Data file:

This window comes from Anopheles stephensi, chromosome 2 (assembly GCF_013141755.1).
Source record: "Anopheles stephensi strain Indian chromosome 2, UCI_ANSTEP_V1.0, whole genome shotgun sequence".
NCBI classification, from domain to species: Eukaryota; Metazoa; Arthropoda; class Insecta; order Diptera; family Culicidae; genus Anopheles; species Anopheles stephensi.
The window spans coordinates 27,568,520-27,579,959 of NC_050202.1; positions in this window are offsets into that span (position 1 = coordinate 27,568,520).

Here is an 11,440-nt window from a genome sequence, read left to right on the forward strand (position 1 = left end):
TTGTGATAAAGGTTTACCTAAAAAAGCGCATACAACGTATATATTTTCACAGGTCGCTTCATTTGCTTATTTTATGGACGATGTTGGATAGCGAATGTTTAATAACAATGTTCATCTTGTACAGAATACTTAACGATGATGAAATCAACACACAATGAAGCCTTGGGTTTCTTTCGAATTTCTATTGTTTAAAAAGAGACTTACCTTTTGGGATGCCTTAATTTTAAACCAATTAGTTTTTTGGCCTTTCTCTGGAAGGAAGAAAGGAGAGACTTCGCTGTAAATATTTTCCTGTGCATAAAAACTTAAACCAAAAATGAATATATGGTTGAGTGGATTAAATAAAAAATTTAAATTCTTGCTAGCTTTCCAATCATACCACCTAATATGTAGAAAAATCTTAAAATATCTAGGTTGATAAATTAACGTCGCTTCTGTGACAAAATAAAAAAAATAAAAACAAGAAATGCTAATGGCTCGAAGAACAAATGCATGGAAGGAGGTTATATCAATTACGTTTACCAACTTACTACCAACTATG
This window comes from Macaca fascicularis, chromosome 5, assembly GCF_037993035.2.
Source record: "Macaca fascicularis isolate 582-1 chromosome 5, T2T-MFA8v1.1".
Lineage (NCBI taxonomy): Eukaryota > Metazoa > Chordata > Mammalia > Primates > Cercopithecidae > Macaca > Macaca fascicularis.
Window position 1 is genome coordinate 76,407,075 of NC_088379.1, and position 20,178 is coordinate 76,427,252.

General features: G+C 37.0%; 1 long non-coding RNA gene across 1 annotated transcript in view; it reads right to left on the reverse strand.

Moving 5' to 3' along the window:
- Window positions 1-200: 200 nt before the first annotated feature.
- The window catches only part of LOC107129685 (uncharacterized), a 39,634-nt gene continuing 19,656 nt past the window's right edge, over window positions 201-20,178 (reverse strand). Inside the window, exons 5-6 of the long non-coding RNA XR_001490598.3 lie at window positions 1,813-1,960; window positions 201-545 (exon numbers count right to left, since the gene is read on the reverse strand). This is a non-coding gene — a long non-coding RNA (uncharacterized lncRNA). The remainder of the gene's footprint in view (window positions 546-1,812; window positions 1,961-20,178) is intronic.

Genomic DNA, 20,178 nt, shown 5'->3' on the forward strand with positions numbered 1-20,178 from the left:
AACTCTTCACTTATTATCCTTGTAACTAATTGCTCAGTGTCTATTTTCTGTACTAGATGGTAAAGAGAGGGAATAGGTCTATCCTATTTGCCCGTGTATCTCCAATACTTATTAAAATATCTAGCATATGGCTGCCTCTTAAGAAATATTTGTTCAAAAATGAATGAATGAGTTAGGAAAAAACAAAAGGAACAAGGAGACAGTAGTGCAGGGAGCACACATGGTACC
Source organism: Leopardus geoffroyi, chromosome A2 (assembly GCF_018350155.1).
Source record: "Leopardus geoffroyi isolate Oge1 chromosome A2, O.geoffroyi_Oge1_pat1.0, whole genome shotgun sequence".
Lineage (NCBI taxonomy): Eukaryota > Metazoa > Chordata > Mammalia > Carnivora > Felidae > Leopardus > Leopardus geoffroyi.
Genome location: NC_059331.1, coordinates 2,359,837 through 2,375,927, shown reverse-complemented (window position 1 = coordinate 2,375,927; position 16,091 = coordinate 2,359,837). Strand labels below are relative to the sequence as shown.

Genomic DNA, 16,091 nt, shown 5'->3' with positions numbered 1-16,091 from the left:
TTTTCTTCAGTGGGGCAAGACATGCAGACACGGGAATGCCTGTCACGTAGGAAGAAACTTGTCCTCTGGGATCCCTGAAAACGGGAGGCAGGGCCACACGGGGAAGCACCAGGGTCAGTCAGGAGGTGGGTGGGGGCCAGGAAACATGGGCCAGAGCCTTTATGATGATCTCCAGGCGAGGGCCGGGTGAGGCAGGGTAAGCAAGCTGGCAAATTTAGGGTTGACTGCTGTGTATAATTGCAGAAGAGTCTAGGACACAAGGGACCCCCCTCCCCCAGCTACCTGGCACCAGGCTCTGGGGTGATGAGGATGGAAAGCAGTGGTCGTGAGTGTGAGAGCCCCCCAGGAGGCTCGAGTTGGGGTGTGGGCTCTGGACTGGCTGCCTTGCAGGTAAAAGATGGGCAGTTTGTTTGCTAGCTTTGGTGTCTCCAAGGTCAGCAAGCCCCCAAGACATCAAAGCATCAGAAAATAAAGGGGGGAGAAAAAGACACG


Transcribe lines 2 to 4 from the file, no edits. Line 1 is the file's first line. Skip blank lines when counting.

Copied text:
Source record: "Anopheles stephensi strain Indian chromosome 2, UCI_ANSTEP_V1.0, whole genome shotgun sequence".
NCBI classification, from domain to species: Eukaryota; Metazoa; Arthropoda; class Insecta; order Diptera; family Culicidae; genus Anopheles; species Anopheles stephensi.
The window spans coordinates 27,568,520-27,579,959 of NC_050202.1; positions in this window are offsets into that span (position 1 = coordinate 27,568,520).